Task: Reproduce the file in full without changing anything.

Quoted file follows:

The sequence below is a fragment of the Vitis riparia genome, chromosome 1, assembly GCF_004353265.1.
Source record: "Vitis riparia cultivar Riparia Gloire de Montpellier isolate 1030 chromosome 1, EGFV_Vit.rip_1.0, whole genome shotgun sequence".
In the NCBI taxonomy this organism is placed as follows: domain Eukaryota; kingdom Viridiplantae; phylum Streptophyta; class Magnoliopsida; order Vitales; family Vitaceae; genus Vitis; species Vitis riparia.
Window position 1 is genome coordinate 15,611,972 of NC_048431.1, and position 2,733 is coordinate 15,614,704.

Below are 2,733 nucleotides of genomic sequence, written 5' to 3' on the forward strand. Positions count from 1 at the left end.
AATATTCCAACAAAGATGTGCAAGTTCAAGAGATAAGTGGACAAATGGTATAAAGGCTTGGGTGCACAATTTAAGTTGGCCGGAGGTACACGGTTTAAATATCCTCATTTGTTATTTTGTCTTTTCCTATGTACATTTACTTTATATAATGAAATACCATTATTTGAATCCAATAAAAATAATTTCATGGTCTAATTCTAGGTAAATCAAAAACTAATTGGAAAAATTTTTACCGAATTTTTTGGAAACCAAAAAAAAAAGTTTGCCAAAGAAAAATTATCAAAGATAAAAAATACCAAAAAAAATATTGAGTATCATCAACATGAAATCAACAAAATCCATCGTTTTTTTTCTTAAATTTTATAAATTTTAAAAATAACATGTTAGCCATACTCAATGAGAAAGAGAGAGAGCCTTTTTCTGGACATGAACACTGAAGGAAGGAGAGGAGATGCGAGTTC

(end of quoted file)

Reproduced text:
The sequence below is a fragment of the Vitis riparia genome, chromosome 1, assembly GCF_004353265.1.
Source record: "Vitis riparia cultivar Riparia Gloire de Montpellier isolate 1030 chromosome 1, EGFV_Vit.rip_1.0, whole genome shotgun sequence".
In the NCBI taxonomy this organism is placed as follows: domain Eukaryota; kingdom Viridiplantae; phylum Streptophyta; class Magnoliopsida; order Vitales; family Vitaceae; genus Vitis; species Vitis riparia.
Window position 1 is genome coordinate 15,611,972 of NC_048431.1, and position 2,733 is coordinate 15,614,704.

Below are 2,733 nucleotides of genomic sequence, written 5' to 3' on the forward strand. Positions count from 1 at the left end.
AATATTCCAACAAAGATGTGCAAGTTCAAGAGATAAGTGGACAAATGGTATAAAGGCTTGGGTGCACAATTTAAGTTGGCCGGAGGTACACGGTTTAAATATCCTCATTTGTTATTTTGTCTTTTCCTATGTACATTTACTTTATATAATGAAATACCATTATTTGAATCCAATAAAAATAATTTCATGGTCTAATTCTAGGTAAATCAAAAACTAATTGGAAAAATTTTTACCGAATTTTTTGGAAACCAAAAAAAAAAGTTTGCCAAAGAAAAATTATCAAAGATAAAAAATACCAAAAAAAATATTGAGTATCATCAACATGAAATCAACAAAATCCATCGTTTTTTTTCTTAAATTTTATAAATTTTAAAAATAACATGTTAGCCATACTCAATGAGAAAGAGAGAGAGCCTTTTTCTGGACATGAACACTGAAGGAAGGAGAGGAGATGCGAGTTC